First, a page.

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*fruit sugar*

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ลองค้นหาคำในรูปแบบอื่นๆ เพื่อให้ได้ผลลัพธ์มากขึ้นหรือน้อยลง: fruit sugar, -fruit sugar-
English-Thai: HOPE Dictionary [with local updates]
fruit sugarn. ดูfructose

อังกฤษ-ไทย: คลังศัพท์ไทย โดย สวทช.
Fruit Sugarน้ำตาลผลไม้ [การแพทย์]

ตัวอย่างประโยค (EN,TH,DE,JA,CN) จาก Open Subtitles
It likes sugar, but not fruit sugar.นี่เหมือนน้ำตาล แต่ไม่ใช่น้ำตาลฟลูสโตส Death Note: L Change the World (2008)

Japanese-English: EDICT Dictionary
果糖[かとう, katou] (n) fructose; fruit sugar [Add to Longdo]

Result from Foreign Dictionaries (3 entries found)

From The Collaborative International Dictionary of English v.0.48 [gcide]:

  Fruit \Fruit\, n. [OE. fruit, frut, F. fruit, from L. fructus
     enjoyment, product, fruit, from frui, p. p. fructus, to
     enjoy; akin to E. brook, v. t. See {Brook}, v. t., and cf.
     {Fructify}, {Frugal}.]
     1. Whatever is produced for the nourishment or enjoyment of
        man or animals by the processes of vegetable growth, as
        corn, grass, cotton, flax, etc.; -- commonly used in the
        plural.
        [1913 Webster]
  
              Six years thou shalt sow thy land, and shalt gather
              in the
              fruits thereof.                       --Ex. xxiii.
                                                    10.
        [1913 Webster]
  
     2. (Hort.) The pulpy, edible seed vessels of certain plants,
        especially those grown on branches above ground, as
        apples, oranges, grapes, melons, berries, etc. See 3.
        [1913 Webster]
  
     3. (Bot.) The ripened ovary of a flowering plant, with its
        contents and whatever parts are consolidated with it.
        [1913 Webster]
  
     Note: Fruits are classified as fleshy, drupaceous, and dry.
           {Fleshy fruits} include berries, gourds, and melons,
           orangelike fruits and pomes; {drupaceous fruits} are
           stony within and fleshy without, as peaches, plums, and
           cherries; and {dry fruits} are further divided into
           {achenes}, {follicles}, {legumes}, {capsules}, {nuts},
           and several other kinds.
           [1913 Webster]
  
     4. (Bot.) The spore cases or conceptacles of flowerless
        plants, as of ferns, mosses, algae, etc., with the spores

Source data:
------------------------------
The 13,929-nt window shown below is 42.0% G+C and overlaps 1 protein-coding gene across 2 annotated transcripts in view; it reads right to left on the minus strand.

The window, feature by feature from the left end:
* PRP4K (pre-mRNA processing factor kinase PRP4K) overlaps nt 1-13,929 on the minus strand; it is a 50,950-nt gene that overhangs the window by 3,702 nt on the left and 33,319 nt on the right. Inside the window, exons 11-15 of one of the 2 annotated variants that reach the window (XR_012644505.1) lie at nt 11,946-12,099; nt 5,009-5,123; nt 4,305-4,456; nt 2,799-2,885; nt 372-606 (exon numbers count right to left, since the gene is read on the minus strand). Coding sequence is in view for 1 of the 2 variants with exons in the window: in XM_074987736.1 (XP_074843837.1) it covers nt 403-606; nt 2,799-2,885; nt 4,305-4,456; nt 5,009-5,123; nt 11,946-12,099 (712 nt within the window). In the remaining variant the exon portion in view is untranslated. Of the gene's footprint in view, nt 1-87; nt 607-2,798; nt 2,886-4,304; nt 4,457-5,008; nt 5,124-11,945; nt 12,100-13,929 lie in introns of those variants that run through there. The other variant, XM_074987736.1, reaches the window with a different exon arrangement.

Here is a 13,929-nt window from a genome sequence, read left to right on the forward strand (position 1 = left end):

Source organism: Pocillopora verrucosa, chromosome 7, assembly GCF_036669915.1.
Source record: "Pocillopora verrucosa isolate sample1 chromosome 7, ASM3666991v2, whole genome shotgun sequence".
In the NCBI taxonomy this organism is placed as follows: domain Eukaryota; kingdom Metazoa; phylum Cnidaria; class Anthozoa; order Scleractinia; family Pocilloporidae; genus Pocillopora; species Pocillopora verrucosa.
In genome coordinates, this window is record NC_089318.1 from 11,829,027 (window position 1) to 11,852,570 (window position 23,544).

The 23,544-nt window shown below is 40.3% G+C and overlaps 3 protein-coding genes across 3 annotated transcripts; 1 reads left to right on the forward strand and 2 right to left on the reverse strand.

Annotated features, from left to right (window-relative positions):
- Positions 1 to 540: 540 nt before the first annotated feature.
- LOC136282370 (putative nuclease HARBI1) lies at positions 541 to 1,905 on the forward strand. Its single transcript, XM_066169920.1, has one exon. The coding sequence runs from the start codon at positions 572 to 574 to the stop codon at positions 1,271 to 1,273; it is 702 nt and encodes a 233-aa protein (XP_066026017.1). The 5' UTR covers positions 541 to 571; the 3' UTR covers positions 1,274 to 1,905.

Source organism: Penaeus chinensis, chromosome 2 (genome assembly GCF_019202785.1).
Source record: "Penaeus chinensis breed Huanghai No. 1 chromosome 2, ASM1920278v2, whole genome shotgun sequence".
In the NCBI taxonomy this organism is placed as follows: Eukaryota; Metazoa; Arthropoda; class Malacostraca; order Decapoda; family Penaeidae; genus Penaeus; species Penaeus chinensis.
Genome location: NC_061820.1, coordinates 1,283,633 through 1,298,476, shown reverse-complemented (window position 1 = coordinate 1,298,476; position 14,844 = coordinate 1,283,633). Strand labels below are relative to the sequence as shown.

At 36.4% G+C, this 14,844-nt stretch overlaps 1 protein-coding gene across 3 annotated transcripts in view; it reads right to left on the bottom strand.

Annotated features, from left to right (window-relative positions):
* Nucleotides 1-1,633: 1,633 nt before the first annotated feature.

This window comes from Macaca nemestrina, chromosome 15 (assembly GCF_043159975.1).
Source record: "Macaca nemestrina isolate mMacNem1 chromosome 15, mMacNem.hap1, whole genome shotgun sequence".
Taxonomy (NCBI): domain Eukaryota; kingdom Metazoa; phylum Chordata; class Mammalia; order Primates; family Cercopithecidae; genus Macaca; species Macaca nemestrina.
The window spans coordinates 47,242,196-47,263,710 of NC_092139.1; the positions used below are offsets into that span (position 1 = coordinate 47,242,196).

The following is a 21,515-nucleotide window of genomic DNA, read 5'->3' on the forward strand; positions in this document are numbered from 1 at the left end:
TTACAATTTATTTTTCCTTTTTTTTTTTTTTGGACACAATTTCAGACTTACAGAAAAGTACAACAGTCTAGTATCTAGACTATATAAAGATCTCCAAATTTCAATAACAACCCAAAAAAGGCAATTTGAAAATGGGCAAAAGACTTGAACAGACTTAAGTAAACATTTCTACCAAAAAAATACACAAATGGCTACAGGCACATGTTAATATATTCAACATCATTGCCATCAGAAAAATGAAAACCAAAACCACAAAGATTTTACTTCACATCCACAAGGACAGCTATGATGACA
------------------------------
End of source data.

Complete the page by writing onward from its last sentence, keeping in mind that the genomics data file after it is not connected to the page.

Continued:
contained in them.
        [1913 Webster]
  
     6. The produce of animals; offspring; young; as, the fruit of
        the womb, of the loins, of the body.
        [1913 Webster]
  
              King Edward's fruit, true heir to the English crown.
                                                    --Shak.
        [1913 Webster]
  
     6. That which is produced; the effect or consequence of any
        action; advantageous or desirable product or result;
        disadvantageous or evil consequence or effect; as, the
        fruits of labor, of self-denial, of intemperance.
        [1913 Webster]
  
              The fruit of rashness.                --Shak.
        [1913 Webster]
  
              What I obtained was the fruit of no bargain.
                                                    --Burke.
        [1913 Webster]
  
              They shall eat the fruit of their doings. --Is. iii
                                                    10.
        [1913 Webster]
  
              The fruits of this education became visible.
                                                    --Macaulay.
        [1913 Webster]
  
     Note: Fruit is frequently used adjectively, signifying of,
           for, or pertaining to a fruit or fruits; as, fruit bud;
           fruit frame; fruit jar; fruit knife; fruit loft; fruit
           show; fruit stall; fruit tree; etc.
           [1913 Webster]
  
     {Fruit bat} (Zool.), one of the Frugivora; -- called also
        {fruit-eating bat}.
  
     {Fruit bud} (Bot.), a bud that produces fruit; -- in most
        oplants the same as the power bud.
  
     {Fruit dot} (Bot.), a collection of fruit cases, as in ferns.
        See {Sorus}.
  
     {Fruit fly} (Zool.), a small dipterous insect of the genus
        {Drosophila}, which lives in fruit, in the larval state.
        There are seveal species, some of which are very damaging
        to fruit crops. One species, {Drosophila melanogaster},
        has been intensively studied as a model species for